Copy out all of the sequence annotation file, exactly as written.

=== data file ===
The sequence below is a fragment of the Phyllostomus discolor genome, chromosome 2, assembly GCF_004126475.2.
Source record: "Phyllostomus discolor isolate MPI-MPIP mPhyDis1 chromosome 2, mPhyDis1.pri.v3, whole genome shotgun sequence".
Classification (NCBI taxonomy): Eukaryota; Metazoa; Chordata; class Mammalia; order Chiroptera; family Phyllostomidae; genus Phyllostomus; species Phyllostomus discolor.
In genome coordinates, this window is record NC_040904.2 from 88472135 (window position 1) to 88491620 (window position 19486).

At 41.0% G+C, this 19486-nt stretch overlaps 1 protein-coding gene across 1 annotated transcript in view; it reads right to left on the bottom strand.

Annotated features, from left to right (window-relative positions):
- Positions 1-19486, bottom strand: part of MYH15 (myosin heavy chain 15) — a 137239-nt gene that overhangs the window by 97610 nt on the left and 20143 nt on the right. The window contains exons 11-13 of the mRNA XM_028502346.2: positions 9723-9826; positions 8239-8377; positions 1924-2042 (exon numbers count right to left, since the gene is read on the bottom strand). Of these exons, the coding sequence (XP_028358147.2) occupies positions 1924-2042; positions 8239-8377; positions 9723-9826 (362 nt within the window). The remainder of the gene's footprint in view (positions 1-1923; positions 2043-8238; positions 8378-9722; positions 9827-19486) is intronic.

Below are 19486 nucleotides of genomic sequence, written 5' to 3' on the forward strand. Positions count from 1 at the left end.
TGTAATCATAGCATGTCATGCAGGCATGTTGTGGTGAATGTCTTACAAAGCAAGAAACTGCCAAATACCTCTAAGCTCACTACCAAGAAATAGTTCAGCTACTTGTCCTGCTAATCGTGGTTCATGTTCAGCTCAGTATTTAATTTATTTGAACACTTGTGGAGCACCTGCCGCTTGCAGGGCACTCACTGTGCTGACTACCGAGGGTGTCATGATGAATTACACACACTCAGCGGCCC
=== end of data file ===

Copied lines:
The sequence below is a fragment of the Phyllostomus discolor genome, chromosome 2, assembly GCF_004126475.2.
Source record: "Phyllostomus discolor isolate MPI-MPIP mPhyDis1 chromosome 2, mPhyDis1.pri.v3, whole genome shotgun sequence".
Classification (NCBI taxonomy): Eukaryota; Metazoa; Chordata; class Mammalia; order Chiroptera; family Phyllostomidae; genus Phyllostomus; species Phyllostomus discolor.
In genome coordinates, this window is record NC_040904.2 from 88472135 (window position 1) to 88491620 (window position 19486).

At 41.0% G+C, this 19486-nt stretch overlaps 1 protein-coding gene across 1 annotated transcript in view; it reads right to left on the bottom strand.

Annotated features, from left to right (window-relative positions):
- Positions 1-19486, bottom strand: part of MYH15 (myosin heavy chain 15) — a 137239-nt gene that overhangs the window by 97610 nt on the left and 20143 nt on the right. The window contains exons 11-13 of the mRNA XM_028502346.2: positions 9723-9826; positions 8239-8377; positions 1924-2042 (exon numbers count right to left, since the gene is read on the bottom strand). Of these exons, the coding sequence (XP_028358147.2) occupies positions 1924-2042; positions 8239-8377; positions 9723-9826 (362 nt within the window). The remainder of the gene's footprint in view (positions 1-1923; positions 2043-8238; positions 8378-9722; positions 9827-19486) is intronic.

Below are 19486 nucleotides of genomic sequence, written 5' to 3' on the forward strand. Positions count from 1 at the left end.
TGTAATCATAGCATGTCATGCAGGCATGTTGTGGTGAATGTCTTACAAAGCAAGAAACTGCCAAATACCTCTAAGCTCACTACCAAGAAATAGTTCAGCTACTTGTCCTGCTAATCGTGGTTCATGTTCAGCTCAGTATTTAATTTATTTGAACACTTGTGGAGCACCTGCCGCTTGCAGGGCACTCACTGTGCTGACTACCGAGGGTGTCATGATGAATTACACACACTCAGCGGCCC